Our neighbors Haynes and Nancy are raising heritage turkeys. They are using a similar portable electric fence system to keep the turkeys grazing on fresh pasture and after spending the daytime hours free ranging the turkeys are locked up every night in a house built on a tractor. Last week we set up the browsing area for our goats opposite the turkey’s free range area. This was a hit with both the goats and the turkeys! The goats ended up spending most of the day camped out next to the fence that was closest to the turkeys. Likewise, the turkeys spent a lot of time huddled up staring at the goats opposite.
Haynes and Nancy’s turkeys get out on occasion, especially as they get older their wings are stronger and more developed, and they have more “attitude”. Typically only one or two at a time get assertive enough and fly out as they test their wings. Usually the escapee(s) does not get very far and wrestling them down and retrieving them is no big deal. This morning though one of the plastic support posts holding up the electric fence collapsed. I was walking by on my way back from the goats and saw almost all 22 turkeys pecking around all over Haynes and Nancy’s property. Then I saw the collapsed fence laying on the ground. I alerted Nancy and together we managed to round all of them up and restore the fence without loosing a single turkey. Tonight Paul and I were driving up the hill and in the distance we saw 2 turkeys on lot 13. Lot 13 is an unsold empty lot. The lot is next to ours (14) and like ours it is flat at the top and then sloped steeply. The two turkeys were sitting on the flat upper portion, staring at the rest of Haynes and Nancy’s turkeys. We jumped out of the truck, I ran towards them and Paul ran around the bottom of the lot to come at them from below. Unfortunately our good intentions spooked the turkeys, and with one giant swoop of their wings they took off from their perch on the top of lot 13 and flew over the lot towards the trees, they disappeared over Vincent brook. We were stunned and impressed by how easy it was for them to take off, up until now none of the turkeys had gotten farther than maybe 50ft! Hell bent on retrieving the turkeys and seeing $$$$ disappear over the tree top for Haynes and Nancy, Paul took off down towards Vincent Brook while I ran to alert Haynes and Nancy and then down to Vincent Brook to join Paul in the hunt. After some time it became clear that the turkey had won this one, they had flown beyond the brook and were up high in the tree tops. Out of breath and discouraged we huffed and puffed our way back to break the bad news to Haynes who was just now emerging from the house to join us in the hunt. As I broke the news to Haynes, Paul wondered if perhaps more than just 2 turkeys had taken off, so he stopped to do a head count of the remaining turkeys within the fence:22. “Haynes, how many turkeys do you have???” “22!”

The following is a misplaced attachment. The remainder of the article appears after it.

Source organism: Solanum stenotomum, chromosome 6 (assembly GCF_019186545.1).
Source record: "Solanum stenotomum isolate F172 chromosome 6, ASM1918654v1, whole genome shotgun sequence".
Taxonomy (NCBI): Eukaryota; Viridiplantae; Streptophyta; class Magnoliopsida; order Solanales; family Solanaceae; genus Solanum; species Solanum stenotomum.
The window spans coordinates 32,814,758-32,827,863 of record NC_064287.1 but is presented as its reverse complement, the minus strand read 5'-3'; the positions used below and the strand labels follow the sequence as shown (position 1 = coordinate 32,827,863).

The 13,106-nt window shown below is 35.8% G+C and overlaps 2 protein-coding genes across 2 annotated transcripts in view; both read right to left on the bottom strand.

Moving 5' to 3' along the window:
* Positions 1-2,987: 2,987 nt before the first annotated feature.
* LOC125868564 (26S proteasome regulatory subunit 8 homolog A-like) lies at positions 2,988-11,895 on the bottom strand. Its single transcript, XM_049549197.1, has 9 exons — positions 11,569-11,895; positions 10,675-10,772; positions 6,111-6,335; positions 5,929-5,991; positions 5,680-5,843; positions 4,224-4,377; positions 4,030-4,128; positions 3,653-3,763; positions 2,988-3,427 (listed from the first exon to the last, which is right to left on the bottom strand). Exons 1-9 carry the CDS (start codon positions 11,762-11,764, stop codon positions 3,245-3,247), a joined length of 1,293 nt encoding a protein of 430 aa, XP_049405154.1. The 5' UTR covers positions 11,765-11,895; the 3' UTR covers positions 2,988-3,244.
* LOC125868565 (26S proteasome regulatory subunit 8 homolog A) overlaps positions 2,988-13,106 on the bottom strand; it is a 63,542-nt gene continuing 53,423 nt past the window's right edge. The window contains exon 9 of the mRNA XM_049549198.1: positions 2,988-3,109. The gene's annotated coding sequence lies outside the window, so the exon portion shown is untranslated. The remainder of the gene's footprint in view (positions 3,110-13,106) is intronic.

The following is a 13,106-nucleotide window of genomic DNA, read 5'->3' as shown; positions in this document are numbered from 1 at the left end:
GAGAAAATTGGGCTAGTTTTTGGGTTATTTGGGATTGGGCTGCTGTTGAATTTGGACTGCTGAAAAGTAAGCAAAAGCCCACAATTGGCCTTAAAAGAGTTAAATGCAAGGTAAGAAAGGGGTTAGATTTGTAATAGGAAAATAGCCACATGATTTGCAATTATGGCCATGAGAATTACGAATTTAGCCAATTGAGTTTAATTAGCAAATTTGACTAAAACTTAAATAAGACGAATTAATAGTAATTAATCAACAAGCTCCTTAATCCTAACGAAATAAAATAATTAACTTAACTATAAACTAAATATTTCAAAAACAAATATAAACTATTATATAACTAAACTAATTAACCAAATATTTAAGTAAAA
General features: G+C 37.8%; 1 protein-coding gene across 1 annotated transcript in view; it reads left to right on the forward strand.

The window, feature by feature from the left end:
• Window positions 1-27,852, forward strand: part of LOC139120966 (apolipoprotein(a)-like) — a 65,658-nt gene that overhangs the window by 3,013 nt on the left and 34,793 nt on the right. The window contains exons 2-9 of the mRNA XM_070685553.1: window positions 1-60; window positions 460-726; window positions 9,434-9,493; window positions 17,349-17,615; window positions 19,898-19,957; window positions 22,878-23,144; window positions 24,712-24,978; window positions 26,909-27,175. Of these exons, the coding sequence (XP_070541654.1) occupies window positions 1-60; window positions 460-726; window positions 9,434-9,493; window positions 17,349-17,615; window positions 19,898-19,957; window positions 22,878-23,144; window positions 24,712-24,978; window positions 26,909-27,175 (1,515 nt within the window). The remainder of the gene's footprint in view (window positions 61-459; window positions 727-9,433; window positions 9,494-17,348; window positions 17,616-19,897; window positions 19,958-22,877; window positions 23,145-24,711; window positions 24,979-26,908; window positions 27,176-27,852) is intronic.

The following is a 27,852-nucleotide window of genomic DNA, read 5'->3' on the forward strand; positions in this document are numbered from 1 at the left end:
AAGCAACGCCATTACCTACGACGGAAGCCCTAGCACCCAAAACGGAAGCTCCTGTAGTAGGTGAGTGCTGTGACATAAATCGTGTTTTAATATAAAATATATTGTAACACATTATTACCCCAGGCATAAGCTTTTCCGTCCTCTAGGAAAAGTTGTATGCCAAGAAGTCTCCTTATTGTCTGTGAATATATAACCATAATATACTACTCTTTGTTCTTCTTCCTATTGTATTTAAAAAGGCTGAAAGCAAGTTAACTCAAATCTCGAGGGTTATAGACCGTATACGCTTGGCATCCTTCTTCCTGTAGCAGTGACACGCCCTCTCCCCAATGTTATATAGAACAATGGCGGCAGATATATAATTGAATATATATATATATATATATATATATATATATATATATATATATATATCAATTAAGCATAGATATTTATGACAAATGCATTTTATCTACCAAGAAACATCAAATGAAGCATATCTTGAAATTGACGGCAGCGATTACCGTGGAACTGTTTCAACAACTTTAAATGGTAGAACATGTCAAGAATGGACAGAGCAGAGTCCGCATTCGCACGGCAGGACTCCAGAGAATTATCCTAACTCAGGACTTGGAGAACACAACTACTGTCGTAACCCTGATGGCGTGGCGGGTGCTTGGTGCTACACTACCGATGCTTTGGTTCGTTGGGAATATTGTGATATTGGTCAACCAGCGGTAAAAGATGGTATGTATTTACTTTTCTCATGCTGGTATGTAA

Oppse. Those were wild turkeys! Duh.